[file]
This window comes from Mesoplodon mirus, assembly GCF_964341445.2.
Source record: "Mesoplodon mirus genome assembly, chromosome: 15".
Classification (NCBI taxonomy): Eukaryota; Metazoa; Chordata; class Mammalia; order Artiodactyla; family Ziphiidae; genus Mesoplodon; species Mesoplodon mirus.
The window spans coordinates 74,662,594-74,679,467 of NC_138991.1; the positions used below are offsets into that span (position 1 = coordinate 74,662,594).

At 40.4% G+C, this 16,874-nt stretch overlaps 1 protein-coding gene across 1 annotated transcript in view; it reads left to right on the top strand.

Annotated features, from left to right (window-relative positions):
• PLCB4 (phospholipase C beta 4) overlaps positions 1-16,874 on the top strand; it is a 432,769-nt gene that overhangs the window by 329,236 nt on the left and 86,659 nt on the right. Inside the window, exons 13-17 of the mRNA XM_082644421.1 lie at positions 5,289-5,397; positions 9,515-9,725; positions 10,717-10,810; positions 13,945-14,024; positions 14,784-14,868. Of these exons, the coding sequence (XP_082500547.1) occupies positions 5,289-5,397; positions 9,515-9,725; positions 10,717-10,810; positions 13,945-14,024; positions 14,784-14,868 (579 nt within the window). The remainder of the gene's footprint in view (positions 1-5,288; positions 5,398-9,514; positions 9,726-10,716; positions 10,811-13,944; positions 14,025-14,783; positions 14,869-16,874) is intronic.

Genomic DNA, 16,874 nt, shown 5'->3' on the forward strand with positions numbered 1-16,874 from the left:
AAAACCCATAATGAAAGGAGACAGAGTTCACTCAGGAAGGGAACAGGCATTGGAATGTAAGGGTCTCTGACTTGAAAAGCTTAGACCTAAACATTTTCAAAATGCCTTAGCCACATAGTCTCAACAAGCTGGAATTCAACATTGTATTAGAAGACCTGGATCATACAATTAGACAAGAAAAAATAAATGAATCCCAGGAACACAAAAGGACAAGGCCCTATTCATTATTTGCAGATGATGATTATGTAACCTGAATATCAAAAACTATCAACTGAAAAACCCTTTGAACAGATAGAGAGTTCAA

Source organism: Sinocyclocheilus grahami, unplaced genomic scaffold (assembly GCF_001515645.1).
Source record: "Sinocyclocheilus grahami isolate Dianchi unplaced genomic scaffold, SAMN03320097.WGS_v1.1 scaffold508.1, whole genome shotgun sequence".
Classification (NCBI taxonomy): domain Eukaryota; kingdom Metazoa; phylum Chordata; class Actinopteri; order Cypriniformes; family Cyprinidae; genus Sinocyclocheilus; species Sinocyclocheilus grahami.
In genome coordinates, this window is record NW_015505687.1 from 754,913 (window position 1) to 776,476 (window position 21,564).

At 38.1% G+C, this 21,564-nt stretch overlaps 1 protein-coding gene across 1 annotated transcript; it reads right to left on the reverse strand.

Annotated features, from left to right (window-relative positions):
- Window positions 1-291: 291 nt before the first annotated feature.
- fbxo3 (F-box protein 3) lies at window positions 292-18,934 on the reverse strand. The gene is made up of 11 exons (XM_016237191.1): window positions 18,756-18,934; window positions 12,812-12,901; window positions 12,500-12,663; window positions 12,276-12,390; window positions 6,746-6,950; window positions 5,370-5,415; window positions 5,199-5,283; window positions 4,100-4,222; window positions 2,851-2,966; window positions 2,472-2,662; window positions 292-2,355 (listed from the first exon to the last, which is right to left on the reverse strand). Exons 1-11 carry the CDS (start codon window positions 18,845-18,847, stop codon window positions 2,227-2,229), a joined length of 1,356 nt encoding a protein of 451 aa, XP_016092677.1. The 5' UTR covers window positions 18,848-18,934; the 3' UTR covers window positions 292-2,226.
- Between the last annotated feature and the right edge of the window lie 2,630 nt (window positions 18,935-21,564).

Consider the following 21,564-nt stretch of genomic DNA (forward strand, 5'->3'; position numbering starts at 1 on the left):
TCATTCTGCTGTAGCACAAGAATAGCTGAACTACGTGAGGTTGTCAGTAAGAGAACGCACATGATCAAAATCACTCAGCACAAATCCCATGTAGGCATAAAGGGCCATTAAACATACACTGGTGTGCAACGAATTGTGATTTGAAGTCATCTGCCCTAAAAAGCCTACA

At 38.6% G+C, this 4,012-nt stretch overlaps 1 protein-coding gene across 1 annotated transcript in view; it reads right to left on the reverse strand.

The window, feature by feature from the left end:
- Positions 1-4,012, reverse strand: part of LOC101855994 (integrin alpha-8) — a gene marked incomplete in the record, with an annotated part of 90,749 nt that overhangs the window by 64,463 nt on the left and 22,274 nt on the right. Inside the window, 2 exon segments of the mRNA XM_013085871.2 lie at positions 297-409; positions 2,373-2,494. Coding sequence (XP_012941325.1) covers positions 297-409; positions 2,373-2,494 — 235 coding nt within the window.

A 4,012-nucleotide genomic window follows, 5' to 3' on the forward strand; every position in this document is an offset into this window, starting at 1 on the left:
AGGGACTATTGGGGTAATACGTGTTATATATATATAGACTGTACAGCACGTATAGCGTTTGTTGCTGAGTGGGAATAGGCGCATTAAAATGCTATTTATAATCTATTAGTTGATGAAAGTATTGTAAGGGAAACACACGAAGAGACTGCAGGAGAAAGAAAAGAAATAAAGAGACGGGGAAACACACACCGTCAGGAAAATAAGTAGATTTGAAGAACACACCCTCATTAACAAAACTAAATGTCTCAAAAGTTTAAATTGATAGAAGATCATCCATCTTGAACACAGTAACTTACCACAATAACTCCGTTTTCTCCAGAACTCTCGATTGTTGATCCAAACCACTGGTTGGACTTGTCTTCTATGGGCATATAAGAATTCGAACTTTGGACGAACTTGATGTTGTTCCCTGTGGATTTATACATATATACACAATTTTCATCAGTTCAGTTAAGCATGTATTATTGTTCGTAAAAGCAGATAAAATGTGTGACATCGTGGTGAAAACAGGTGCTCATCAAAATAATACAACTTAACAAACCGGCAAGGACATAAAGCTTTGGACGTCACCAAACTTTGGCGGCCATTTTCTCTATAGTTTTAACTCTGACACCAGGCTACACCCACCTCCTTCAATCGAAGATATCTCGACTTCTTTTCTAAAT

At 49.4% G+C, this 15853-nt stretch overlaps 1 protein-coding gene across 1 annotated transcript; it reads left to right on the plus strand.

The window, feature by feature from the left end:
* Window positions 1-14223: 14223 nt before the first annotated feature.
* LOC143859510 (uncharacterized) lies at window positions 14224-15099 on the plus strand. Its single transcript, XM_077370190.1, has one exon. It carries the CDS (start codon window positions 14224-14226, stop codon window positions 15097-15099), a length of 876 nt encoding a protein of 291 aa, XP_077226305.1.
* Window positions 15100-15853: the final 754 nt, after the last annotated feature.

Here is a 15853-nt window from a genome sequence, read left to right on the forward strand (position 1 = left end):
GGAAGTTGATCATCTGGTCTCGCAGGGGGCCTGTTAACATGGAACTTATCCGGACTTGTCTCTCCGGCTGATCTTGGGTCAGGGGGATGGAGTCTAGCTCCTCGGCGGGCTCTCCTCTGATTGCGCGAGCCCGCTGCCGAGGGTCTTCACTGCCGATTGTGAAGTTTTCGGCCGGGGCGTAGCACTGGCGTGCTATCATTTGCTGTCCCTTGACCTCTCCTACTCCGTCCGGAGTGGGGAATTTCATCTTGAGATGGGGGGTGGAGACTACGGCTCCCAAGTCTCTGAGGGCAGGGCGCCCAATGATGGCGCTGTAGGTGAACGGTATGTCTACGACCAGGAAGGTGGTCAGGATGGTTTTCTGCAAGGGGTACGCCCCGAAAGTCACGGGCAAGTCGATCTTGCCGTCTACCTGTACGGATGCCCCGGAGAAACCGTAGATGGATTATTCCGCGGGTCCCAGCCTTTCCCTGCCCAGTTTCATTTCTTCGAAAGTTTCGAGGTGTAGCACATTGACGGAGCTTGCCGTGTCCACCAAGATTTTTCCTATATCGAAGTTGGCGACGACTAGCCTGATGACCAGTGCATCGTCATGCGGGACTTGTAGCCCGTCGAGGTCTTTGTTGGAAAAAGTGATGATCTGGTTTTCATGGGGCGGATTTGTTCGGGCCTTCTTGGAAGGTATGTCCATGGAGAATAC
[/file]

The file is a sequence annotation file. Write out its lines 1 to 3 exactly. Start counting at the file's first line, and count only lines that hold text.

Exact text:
This window comes from Mesoplodon mirus, assembly GCF_964341445.2.
Source record: "Mesoplodon mirus genome assembly, chromosome: 15".
Classification (NCBI taxonomy): Eukaryota; Metazoa; Chordata; class Mammalia; order Artiodactyla; family Ziphiidae; genus Mesoplodon; species Mesoplodon mirus.